In search of Colourfields

Pennine Lancashire’s Panopticons are a unique series of twenty-first century landmarks purposely situated in high-point places which give panoramic views of the surrounding areas and after visiting the Singing Ringing Tree three weeks ago I decided to seek out another of the landmarks. Blackburn’s Corporation Park features Colourfields and as it’s an easy drive from home I went there just a couple of days ago.
The Colourfields landmark sits on the former cannon battery which was originally installed for the park’s opening in 1857 and which housed two Russian cannons captured during the Crimean War. Unfortunately time took its toll over the years and the battery fell into disrepair but the design and construction of Colourfields in 2006 enabled the structure to be preserved rather than demolished, which would otherwise have been necessary owing to its deterioration.
The large park is situated on a very steep hill to the north west of Blackburn town centre and while I realised that Colourfields would more than likely be towards the top end actually finding it wasn’t the easiest task. Numerous paths led to different parts of the park but following various signs didn’t help as they seemed to be sending me in all different directions, and I was just beginning to lose the will to live when I got chatting to a very nice couple who lived locally and were able to tell me where the landmark was and how to get to it.
Unfortunately when I did finally find Colourfields I felt distinctly underwhelmed and disappointed. There was nothing anywhere to say what it actually is, no information board, nothing, and having previously seen photos of it on the internet it was vastly different to what I expected. Any colour had disappeared almost into oblivion, there was a tile missing from one of the steps and some parts of the original coloured floor surface had been replaced at some time with ordinary plain grey tiles. The surrounding railings were nothing to write home about either, they looked just like the ones you find where you cross a road junction with traffic lights – in short, the whole thing just looked incredibly dull.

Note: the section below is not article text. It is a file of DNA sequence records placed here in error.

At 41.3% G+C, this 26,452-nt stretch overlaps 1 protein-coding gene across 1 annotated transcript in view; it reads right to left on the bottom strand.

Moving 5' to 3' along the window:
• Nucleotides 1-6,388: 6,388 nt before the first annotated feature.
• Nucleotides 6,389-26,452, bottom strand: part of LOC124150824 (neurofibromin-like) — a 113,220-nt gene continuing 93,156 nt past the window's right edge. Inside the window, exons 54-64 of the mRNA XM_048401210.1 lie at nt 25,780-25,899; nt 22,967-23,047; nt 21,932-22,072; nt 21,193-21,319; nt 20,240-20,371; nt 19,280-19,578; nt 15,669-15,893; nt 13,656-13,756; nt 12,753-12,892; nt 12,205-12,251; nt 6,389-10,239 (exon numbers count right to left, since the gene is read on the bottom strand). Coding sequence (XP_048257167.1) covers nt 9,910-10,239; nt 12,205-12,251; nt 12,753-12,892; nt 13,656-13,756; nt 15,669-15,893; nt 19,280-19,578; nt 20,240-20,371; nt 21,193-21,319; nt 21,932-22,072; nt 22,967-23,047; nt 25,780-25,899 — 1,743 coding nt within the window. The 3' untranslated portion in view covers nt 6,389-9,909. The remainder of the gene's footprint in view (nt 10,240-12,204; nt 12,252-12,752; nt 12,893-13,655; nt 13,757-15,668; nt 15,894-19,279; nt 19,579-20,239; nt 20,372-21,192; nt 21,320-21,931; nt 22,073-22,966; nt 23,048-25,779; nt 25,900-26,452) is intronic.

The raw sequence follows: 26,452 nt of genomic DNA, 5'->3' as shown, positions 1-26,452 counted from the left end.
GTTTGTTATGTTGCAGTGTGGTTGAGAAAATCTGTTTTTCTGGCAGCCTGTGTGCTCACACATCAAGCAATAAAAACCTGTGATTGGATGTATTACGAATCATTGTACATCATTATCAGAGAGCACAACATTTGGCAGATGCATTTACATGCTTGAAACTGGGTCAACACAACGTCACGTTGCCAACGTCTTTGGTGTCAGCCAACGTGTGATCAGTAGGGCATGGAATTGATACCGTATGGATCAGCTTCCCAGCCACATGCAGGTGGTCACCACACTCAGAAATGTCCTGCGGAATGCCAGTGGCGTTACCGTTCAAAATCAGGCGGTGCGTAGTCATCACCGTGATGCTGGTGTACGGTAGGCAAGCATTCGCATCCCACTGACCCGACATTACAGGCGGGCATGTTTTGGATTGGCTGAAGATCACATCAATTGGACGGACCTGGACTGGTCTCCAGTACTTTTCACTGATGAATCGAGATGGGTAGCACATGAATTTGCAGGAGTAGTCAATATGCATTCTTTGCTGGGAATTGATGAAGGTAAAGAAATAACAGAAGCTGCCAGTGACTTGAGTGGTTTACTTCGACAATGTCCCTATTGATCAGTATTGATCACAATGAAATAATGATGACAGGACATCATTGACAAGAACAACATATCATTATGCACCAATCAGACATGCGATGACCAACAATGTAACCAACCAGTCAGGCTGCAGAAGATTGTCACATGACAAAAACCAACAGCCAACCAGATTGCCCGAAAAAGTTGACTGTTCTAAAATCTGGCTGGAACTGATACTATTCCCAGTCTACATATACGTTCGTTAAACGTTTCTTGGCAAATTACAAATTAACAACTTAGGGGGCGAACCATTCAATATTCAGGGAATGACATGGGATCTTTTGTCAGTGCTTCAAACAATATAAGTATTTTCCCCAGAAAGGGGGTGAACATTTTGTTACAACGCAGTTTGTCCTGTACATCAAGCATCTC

Internet information says that from the viewpoint you can see over the park down below and the town beyond, and on a clear day there are distant views towards Lytham, Southport and Fleetwood; unfortunately most of the view was obscured by trees and the sun was shining from completely the wrong direction so I didn’t take any photos from there. For the purposes of this post I’ve pinched a couple of shots from the internet just to show what Colourfields should look like but the other four photos are my own.
Colourfields 2ColourfieldsDSCF6803 - CopyDSCF6804 - Copy (2)DSCF6804 - Copy - CopyDSCF6806 - Copy
It’s a shame that Colourfields has lost its colour and is looking a bit worse for wear as it was obviously once quite attractive, but though much of the internet blurb describes it as being ‘dramatic’ and ‘impressive’ I’m afraid my own opinion of it is vastly different. On the other hand, Corporation Park itself is lovely and I got some great photos while I was there so I may very well revisit another time but one thing’s for certain – I won’t be walking all the way up to Colourfields.

18 thoughts on “In search of Colourfields

    1. Or even Boringfields! πŸ™‚ I can imagine when it was first installed it would have looked nice with its bright colours and would have been a bit of a talking point but now it just looks dull and uninteresting. I think if I’d previously seen a photo of it as it is now I wouldn’t have bothered going to find it.